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Condition Body First to Avoid Knee Pain; Reward With Sports

  • Category: General
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  • Written By: Kevan E. Ketterling, MD
Condition Body First to Avoid Knee Pain; Reward With Sports

“Doc, my knee really aches after I play.” This is one of the most common complaints a sports medicine doctor hears. In the majority of cases, the athlete experiences this aching under or around the knee or kneecap. In medical terms, this pain was referred to as patellofemoral pain since it occurs between the patella (kneecap) and femur (thigh bone).

Patellofemoral pain, or knee pain, is common in athletes at all levels of competition, and men and women are effected equally. Complaints include pain and swelling after activity, grating under the kneecap and exacerbation of the pain when the knee is bent. The onset is insidious and usually there is no specific injury. Often symptoms occur at the beginning of a new season.

The cause of knee pain is abnormal wear on the undersurface of the kneecap. The kneecap acts as a part of the straightening mechanism of the knee along with the muscles the front of the thigh. Its function is to increase the straightening power of these muscles. The forces on the undersurface of the kneecap increase as the knee is bent, and may be as high as 8-12 times body weight when squatting. Weak thigh muscles further add to these forces. The increased pressure may exceed the limits of what normal cartilage can bear, leading to abnormal wear and knee pain.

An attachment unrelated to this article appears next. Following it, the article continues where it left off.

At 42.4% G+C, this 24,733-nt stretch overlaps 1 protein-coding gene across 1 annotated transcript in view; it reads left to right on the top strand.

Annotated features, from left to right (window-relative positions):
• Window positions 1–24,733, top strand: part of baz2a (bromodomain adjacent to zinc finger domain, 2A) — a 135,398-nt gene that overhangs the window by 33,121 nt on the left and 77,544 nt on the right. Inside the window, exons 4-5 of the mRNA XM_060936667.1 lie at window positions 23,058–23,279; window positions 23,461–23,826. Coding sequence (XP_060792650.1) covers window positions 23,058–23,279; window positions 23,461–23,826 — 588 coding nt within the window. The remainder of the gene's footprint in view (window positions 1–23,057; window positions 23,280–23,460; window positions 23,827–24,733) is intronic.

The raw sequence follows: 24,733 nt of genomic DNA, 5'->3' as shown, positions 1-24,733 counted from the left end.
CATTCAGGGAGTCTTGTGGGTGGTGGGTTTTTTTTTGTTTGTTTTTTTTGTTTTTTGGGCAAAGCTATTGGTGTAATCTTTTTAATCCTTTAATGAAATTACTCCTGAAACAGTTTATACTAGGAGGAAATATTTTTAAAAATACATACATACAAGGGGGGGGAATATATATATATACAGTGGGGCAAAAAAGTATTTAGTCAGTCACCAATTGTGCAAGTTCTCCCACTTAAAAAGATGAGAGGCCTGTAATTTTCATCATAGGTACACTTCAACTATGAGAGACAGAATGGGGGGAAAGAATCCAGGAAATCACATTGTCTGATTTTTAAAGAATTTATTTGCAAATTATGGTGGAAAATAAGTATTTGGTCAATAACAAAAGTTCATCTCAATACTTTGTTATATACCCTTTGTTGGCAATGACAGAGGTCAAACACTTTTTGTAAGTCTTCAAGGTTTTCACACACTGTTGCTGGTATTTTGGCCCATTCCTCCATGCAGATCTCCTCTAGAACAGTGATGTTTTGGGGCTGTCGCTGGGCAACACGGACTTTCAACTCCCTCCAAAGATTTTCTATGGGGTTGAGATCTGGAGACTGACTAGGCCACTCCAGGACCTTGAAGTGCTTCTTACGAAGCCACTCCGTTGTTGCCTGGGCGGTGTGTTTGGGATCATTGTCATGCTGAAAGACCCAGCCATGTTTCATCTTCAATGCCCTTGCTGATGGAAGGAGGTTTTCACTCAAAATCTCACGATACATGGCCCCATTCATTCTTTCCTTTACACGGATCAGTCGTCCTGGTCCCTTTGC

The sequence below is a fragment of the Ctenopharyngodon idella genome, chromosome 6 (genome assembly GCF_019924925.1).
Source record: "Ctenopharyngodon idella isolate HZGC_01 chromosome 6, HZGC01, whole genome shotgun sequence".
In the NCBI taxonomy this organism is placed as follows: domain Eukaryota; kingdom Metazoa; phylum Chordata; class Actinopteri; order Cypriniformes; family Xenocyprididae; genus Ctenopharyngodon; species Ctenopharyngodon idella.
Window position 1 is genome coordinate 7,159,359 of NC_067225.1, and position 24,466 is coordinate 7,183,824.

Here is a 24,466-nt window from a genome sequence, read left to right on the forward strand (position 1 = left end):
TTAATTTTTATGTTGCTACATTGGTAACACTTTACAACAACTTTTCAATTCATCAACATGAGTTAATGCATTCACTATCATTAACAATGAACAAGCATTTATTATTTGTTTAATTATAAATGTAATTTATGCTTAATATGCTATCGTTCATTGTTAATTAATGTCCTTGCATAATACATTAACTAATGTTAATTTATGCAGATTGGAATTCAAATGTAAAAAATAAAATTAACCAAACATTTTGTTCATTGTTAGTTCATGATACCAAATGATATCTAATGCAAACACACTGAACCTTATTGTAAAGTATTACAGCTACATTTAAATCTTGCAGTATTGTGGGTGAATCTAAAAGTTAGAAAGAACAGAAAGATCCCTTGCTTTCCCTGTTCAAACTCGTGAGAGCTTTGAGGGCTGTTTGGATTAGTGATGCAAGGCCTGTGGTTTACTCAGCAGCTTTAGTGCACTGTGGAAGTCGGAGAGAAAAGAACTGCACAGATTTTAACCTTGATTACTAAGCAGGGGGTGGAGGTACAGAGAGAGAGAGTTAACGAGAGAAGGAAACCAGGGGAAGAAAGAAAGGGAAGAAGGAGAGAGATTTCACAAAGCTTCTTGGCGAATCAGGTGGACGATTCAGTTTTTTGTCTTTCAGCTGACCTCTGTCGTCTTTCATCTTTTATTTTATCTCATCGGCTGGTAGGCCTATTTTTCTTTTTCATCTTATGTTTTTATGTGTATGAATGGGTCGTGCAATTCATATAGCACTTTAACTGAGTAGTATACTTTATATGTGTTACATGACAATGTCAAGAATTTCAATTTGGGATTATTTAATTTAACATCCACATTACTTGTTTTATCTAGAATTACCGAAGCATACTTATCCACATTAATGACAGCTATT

Knee Pain Treatment Options

Fortunately, most cases respond to simple treatment. This includes a short period of rest followed by a gradual return to activity using knee pain and swelling as guidelines. Avoidance of activities which require bending the knee deeply, such as squatting or running hills, is recommended. Cross-training can be particularly useful to maintain fitness while avoiding aggravating activities. Ice before and after workouts is essential, and often anti-inflammatory medication such as aspirin or ibuprofen may be helpful.

Most important is an exercise program to strengthen the thigh muscles. The stronger these muscles are, the less wear and tear on the kneecap. This is not only therapeutic, but preventative. The days of athletes playing themselves into shape are over. We now recognize that athletes must condition themselves with a weight training and an exercise program before practice begins.

Most sports are what one of my professors used to call “reward sports” as far as knee pain is concerned. Actual playing of the sport does little to strengthen the thigh muscles and protect the kneecap. The opportunity to participate would be thought of as a reward for the athlete’s diligence in preparing for play through a conditioning program.